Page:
Shitty pizza and shitty sauna is something we graduate from. And once we get up there, we never go back down.
8 thoughts on “The pizza cognition theory and the sauna cognition theory”
Have you done any or is there any study on different types of water. I live in the country so what I use is just well water but it has gone thru the softener. When we are at my brother in law”s place up by Two Harbors we just use
lake water. I have used RO water also which is real close to distilled. I was in one sauna when city water was used which had chlorine in it and that wasn’t great. I’m sure rain water would be great but so far what I gather
has too much bird crap from roof run off.
Hi Glenn, do you ever do custom diy plans for a fee if given dimensions for the space? My fiancé and I are very diyers and he has done lots of build work, in addition to pool work! We’d love to use your plans for a space with a traditional sauna, but would also love in addition a steam sauna and cold plunge, too. This would be for an outdoor area behind a yoga studio 🙂
I have a few folks at any given time who sign up for my consultation plan, and happy to add you to that mix. I charge $200 not so much to be a good American capitalist, but because I have limited bandwidth and want to give my all to those that sign up. You can check it out here, and the consultation includes an enthusiastic swing of the bat toward a custom plan / design for you. It’s hand drawn plans, and may not be ready for a builder or architect prime time. But it’ll be very clear, and in collaboration with you.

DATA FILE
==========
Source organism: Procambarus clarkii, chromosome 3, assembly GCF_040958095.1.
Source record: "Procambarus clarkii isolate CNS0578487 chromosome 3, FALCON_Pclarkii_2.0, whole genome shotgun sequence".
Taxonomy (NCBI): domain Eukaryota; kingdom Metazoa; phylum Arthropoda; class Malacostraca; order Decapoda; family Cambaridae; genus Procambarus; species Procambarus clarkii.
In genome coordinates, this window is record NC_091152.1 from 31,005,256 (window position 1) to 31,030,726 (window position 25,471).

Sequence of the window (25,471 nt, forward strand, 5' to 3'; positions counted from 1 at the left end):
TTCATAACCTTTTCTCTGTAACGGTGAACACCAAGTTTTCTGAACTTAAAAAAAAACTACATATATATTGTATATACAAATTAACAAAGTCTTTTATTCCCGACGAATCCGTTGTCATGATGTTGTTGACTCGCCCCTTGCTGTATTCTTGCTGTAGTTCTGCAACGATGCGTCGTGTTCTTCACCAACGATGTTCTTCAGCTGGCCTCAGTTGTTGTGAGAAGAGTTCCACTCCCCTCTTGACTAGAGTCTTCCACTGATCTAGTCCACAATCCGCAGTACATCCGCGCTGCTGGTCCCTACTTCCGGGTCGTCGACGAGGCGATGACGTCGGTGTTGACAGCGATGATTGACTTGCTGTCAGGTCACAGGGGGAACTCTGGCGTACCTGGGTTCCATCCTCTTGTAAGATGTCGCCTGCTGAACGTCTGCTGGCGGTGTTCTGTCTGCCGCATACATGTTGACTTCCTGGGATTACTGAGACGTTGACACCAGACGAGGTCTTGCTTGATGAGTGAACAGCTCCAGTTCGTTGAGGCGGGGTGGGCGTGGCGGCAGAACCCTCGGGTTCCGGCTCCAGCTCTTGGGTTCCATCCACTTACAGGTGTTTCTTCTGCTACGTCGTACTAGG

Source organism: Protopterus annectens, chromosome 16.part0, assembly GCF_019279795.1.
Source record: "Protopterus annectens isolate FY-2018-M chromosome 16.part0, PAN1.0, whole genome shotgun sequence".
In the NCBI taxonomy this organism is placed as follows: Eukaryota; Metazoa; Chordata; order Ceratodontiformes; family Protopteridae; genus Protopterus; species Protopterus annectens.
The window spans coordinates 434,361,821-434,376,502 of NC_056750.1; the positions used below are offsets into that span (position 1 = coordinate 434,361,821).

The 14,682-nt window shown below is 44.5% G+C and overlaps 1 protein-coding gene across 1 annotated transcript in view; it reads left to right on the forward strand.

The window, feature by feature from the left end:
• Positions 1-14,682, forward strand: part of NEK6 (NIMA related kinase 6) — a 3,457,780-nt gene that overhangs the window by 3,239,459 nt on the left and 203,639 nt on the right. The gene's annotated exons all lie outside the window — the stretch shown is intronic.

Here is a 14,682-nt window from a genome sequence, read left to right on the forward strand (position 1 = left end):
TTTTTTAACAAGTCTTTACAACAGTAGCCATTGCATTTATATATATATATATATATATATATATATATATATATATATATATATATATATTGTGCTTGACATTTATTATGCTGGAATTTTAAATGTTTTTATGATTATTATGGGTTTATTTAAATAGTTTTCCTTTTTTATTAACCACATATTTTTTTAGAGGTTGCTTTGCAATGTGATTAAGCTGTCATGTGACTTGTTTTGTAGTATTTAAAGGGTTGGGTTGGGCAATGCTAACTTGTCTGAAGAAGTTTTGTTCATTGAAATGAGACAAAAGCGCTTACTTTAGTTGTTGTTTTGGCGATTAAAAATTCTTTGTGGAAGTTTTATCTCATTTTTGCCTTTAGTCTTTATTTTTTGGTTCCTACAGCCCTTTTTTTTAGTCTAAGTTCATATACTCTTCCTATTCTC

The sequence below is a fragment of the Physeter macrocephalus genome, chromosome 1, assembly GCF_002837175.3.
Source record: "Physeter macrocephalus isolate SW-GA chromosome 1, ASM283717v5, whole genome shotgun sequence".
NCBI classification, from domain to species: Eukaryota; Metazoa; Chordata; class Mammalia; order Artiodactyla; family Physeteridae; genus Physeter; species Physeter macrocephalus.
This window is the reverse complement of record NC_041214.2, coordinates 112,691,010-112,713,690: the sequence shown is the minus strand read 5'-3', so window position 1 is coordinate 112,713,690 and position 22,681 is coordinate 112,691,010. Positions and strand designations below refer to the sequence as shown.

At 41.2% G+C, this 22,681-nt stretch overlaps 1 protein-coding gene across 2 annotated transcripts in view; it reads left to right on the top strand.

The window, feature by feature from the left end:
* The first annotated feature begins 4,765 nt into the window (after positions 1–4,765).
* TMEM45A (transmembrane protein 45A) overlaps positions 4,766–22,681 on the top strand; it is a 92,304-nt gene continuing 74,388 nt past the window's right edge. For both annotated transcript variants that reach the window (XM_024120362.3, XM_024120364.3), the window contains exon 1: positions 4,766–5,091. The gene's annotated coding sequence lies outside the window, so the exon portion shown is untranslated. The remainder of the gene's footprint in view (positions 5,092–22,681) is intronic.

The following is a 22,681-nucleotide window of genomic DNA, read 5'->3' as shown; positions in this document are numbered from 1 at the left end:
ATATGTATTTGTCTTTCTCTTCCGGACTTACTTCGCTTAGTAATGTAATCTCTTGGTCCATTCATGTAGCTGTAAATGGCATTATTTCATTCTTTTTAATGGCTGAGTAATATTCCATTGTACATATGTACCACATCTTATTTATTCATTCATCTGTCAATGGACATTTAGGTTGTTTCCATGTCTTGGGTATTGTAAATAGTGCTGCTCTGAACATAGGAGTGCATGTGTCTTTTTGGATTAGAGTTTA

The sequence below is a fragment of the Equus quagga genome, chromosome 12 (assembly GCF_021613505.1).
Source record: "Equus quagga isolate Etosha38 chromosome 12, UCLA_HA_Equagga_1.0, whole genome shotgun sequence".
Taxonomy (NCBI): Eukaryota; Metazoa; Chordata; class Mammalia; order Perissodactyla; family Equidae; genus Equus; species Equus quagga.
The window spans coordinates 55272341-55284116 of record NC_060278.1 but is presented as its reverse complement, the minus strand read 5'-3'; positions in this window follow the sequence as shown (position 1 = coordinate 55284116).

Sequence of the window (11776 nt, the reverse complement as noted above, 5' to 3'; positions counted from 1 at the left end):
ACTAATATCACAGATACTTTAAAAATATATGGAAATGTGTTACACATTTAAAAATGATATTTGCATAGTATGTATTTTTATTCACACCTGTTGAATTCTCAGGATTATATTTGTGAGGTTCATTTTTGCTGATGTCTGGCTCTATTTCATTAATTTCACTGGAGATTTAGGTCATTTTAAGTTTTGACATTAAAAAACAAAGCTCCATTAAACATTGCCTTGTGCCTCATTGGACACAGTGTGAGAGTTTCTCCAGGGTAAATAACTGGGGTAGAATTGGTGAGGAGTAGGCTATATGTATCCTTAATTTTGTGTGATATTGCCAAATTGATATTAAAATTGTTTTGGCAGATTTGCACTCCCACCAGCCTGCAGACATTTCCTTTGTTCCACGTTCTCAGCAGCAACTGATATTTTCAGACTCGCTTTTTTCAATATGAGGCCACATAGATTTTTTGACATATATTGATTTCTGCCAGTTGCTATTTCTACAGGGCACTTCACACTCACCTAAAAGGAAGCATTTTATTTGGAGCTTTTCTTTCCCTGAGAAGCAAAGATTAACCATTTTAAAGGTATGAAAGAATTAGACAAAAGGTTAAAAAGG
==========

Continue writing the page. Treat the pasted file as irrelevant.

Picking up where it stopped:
I’m right with you on all this JAG. I’ve had many a löyly splashes from Lake Superior water harvested steps away from the hot room, from the Superior shoreline just south of Two Harbors. I love it. I can feel the difference in löyly from Lake Superior. (and I don’t think it’s psychological).
I like rain water, and collect it during heavy rains. It’s softer löyly.